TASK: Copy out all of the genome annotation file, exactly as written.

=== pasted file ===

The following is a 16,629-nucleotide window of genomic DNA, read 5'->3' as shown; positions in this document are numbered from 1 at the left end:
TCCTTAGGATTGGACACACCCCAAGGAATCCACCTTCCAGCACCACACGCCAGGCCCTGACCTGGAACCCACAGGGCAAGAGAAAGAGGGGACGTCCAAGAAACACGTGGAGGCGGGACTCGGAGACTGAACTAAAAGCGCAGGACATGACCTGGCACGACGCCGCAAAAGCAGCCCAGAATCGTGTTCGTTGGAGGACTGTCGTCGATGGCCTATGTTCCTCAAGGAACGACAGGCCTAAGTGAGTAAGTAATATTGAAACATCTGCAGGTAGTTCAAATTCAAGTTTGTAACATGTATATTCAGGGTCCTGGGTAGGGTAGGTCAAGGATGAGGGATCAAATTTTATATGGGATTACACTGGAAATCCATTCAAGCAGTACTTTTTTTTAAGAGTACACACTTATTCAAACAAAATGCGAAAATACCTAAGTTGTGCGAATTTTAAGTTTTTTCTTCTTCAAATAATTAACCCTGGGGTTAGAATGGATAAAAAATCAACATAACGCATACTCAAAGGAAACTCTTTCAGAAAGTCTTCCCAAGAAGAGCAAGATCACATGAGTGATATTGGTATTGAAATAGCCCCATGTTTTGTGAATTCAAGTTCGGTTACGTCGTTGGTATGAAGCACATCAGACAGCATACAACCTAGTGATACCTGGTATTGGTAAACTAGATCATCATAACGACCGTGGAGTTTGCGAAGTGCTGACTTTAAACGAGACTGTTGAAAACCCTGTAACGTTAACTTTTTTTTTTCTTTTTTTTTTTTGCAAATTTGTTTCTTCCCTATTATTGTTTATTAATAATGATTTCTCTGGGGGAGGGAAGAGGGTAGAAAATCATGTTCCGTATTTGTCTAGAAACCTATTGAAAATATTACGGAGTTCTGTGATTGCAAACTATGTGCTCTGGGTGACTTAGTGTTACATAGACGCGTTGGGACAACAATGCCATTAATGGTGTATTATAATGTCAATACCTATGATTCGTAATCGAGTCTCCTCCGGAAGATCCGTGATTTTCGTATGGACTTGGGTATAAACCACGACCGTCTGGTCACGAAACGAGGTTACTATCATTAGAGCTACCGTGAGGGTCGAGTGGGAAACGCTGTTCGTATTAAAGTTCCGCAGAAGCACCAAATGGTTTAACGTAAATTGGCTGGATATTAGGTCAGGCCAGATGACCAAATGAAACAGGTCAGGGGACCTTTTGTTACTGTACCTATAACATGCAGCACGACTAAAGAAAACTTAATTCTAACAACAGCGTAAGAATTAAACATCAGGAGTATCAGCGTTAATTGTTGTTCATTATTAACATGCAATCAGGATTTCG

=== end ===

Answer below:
The following is a 16,629-nucleotide window of genomic DNA, read 5'->3' as shown; positions in this document are numbered from 1 at the left end:
TCCTTAGGATTGGACACACCCCAAGGAATCCACCTTCCAGCACCACACGCCAGGCCCTGACCTGGAACCCACAGGGCAAGAGAAAGAGGGGACGTCCAAGAAACACGTGGAGGCGGGACTCGGAGACTGAACTAAAAGCGCAGGACATGACCTGGCACGACGCCGCAAAAGCAGCCCAGAATCGTGTTCGTTGGAGGACTGTCGTCGATGGCCTATGTTCCTCAAGGAACGACAGGCCTAAGTGAGTAAGTAATATTGAAACATCTGCAGGTAGTTCAAATTCAAGTTTGTAACATGTATATTCAGGGTCCTGGGTAGGGTAGGTCAAGGATGAGGGATCAAATTTTATATGGGATTACACTGGAAATCCATTCAAGCAGTACTTTTTTTTAAGAGTACACACTTATTCAAACAAAATGCGAAAATACCTAAGTTGTGCGAATTTTAAGTTTTTTCTTCTTCAAATAATTAACCCTGGGGTTAGAATGGATAAAAAATCAACATAACGCATACTCAAAGGAAACTCTTTCAGAAAGTCTTCCCAAGAAGAGCAAGATCACATGAGTGATATTGGTATTGAAATAGCCCCATGTTTTGTGAATTCAAGTTCGGTTACGTCGTTGGTATGAAGCACATCAGACAGCATACAACCTAGTGATACCTGGTATTGGTAAACTAGATCATCATAACGACCGTGGAGTTTGCGAAGTGCTGACTTTAAACGAGACTGTTGAAAACCCTGTAACGTTAACTTTTTTTTTTCTTTTTTTTTTTTGCAAATTTGTTTCTTCCCTATTATTGTTTATTAATAATGATTTCTCTGGGGGAGGGAAGAGGGTAGAAAATCATGTTCCGTATTTGTCTAGAAACCTATTGAAAATATTACGGAGTTCTGTGATTGCAAACTATGTGCTCTGGGTGACTTAGTGTTACATAGACGCGTTGGGACAACAATGCCATTAATGGTGTATTATAATGTCAATACCTATGATTCGTAATCGAGTCTCCTCCGGAAGATCCGTGATTTTCGTATGGACTTGGGTATAAACCACGACCGTCTGGTCACGAAACGAGGTTACTATCATTAGAGCTACCGTGAGGGTCGAGTGGGAAACGCTGTTCGTATTAAAGTTCCGCAGAAGCACCAAATGGTTTAACGTAAATTGGCTGGATATTAGGTCAGGCCAGATGACCAAATGAAACAGGTCAGGGGACCTTTTGTTACTGTACCTATAACATGCAGCACGACTAAAGAAAACTTAATTCTAACAACAGCGTAAGAATTAAACATCAGGAGTATCAGCGTTAATTGTTGTTCATTATTAACATGCAATCAGGATTTCG